The connection between Down syndrome and Alzheimer’s isn’t new, but the reality of what this looks like hit home for me loud and clear three years ago. “Kens Place” is the result of how this experience has shaped me. This web site along with the “Ken’s Place Foundation” will offer resources and support for those aging with Down syndrome. Not all will develop this dreadful disease, but unfortunately the statistics for the population of Down syndrome adults with AD is about 50%. Far greater then any other segment of our population, and certainly the unique segment that develops the disease at such a young age.  Ken was my brother. He started showing signs of AD around age 48. He passed away due to complications of AD at 51. The story of who he was to me, the incredible way he showed up in his world and ours, how he impacted my life and the lives of so many who knew him, is depicted in a book I wrote about him.

Hello, My Name is Ken is available online, and hopefully soon in bookstores across the country. All proceeds from the book will go to the Foundation which will fund everything else related to raising awareness not only for people with Down syndrome and the incredible lives they live, but also to bridge the gap between what’s needed for care and what’s actually available to people aging with Downs. My hope is that this web site and the foundation will highlight the amazing lives of those living with Down syndrome, how much they contribute to a society starving for love, compassion and unconditional acceptance, and why we need to help them at the most vulnerable time in their lives. I appreciate funding for many organizations is dependent on the hand that funds them and that rules, policy and procedures must be adhered to for the funding to continue. However, Alzheimer’s is Alzheimer’s, and I witnessed a time when Ken was finally accepted into an adult day-care program with others who, in their 80’s had dementia and AD, and saw first hand what that did not only for him but everyone else in the program as well. More on this in a later blog.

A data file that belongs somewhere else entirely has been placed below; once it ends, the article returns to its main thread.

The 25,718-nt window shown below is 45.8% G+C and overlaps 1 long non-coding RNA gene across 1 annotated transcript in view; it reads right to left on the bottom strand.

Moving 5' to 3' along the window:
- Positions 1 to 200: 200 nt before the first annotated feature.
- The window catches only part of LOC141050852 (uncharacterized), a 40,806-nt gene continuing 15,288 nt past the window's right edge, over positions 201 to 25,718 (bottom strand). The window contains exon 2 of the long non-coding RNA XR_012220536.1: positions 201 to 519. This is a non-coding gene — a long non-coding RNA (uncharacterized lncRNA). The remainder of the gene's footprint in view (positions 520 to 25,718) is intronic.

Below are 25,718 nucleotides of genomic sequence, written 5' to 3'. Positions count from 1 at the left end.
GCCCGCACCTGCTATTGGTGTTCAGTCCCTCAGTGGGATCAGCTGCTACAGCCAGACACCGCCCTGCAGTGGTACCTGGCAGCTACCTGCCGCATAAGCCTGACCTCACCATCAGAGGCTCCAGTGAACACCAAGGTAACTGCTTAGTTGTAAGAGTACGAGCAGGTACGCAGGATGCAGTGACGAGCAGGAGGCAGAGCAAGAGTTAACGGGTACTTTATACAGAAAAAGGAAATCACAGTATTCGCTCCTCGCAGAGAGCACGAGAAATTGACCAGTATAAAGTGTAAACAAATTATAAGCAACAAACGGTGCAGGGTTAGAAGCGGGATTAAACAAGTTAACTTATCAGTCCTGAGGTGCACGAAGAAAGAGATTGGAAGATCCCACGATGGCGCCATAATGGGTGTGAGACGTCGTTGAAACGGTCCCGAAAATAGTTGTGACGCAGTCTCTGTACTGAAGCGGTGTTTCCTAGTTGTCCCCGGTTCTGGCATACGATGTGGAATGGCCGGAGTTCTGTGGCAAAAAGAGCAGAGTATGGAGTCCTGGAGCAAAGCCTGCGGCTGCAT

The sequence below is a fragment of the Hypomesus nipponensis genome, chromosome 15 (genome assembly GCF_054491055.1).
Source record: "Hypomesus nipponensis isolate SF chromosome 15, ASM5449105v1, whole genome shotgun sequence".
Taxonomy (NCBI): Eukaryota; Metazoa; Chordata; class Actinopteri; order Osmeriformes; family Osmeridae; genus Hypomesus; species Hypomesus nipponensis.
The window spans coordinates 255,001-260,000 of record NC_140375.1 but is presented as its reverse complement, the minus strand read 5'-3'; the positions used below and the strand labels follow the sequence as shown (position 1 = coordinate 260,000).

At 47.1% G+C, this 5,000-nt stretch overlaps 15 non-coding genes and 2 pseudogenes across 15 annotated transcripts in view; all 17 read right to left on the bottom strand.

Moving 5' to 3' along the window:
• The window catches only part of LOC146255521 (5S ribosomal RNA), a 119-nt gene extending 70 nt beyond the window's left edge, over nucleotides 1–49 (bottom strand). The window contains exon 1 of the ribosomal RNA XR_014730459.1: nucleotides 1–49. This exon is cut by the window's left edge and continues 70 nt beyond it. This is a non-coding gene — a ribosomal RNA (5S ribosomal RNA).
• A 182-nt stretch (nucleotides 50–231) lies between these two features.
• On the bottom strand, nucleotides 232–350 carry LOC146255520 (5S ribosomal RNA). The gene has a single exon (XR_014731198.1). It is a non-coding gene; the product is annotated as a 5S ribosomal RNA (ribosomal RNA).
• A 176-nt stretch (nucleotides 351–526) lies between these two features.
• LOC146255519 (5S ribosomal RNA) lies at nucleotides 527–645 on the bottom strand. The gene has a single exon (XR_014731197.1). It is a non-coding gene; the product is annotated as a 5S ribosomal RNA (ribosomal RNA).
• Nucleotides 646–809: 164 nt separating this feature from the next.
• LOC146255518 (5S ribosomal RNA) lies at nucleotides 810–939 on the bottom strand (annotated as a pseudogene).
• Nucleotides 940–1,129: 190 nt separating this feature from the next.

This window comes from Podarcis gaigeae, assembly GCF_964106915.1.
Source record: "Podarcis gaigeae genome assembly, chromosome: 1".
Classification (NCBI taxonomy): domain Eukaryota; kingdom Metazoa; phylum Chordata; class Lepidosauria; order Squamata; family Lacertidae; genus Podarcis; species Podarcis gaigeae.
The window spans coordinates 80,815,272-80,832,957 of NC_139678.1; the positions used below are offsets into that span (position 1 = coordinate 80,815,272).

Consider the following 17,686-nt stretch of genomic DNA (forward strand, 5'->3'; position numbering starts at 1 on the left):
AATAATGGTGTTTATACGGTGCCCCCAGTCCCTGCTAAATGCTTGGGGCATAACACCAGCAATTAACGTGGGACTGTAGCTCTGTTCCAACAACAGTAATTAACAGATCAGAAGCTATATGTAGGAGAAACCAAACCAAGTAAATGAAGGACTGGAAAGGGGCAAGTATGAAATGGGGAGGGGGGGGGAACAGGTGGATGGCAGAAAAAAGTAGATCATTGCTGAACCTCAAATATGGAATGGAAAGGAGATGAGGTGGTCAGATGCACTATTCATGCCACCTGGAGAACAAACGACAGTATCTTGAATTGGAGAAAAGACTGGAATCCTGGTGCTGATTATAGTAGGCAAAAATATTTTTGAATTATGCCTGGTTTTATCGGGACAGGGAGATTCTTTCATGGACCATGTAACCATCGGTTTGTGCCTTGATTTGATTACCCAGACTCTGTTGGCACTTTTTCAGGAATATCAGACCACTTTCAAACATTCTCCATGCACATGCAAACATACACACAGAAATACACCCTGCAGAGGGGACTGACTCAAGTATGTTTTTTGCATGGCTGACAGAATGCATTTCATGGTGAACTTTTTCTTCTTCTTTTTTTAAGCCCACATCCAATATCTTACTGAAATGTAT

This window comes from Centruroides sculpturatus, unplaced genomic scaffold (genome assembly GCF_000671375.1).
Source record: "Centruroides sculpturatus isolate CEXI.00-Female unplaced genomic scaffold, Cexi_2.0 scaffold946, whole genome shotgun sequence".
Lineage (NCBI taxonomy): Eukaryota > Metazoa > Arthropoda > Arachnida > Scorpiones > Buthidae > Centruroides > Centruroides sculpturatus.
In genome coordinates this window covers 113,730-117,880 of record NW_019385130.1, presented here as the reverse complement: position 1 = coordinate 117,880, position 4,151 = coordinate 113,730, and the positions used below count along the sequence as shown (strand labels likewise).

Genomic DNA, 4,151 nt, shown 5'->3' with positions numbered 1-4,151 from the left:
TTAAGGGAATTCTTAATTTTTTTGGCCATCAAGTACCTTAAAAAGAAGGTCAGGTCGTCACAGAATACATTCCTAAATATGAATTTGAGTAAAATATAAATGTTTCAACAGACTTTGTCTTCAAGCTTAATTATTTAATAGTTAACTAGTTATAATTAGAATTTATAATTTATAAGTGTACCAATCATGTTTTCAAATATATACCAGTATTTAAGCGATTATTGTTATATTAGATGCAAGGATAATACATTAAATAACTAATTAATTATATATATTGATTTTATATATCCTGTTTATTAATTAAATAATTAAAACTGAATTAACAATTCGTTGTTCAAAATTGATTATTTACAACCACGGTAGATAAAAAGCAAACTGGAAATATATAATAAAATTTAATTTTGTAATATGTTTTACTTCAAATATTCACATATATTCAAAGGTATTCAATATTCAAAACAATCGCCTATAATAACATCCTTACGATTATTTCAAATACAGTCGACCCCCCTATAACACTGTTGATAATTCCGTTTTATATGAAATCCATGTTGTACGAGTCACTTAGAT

Like the pieces of a puzzle what we need is already right in front of us. I believe we just need to find a way to piece things together so organizations can see Downs people as people first, the old belief system about people with Downs, a very distant second.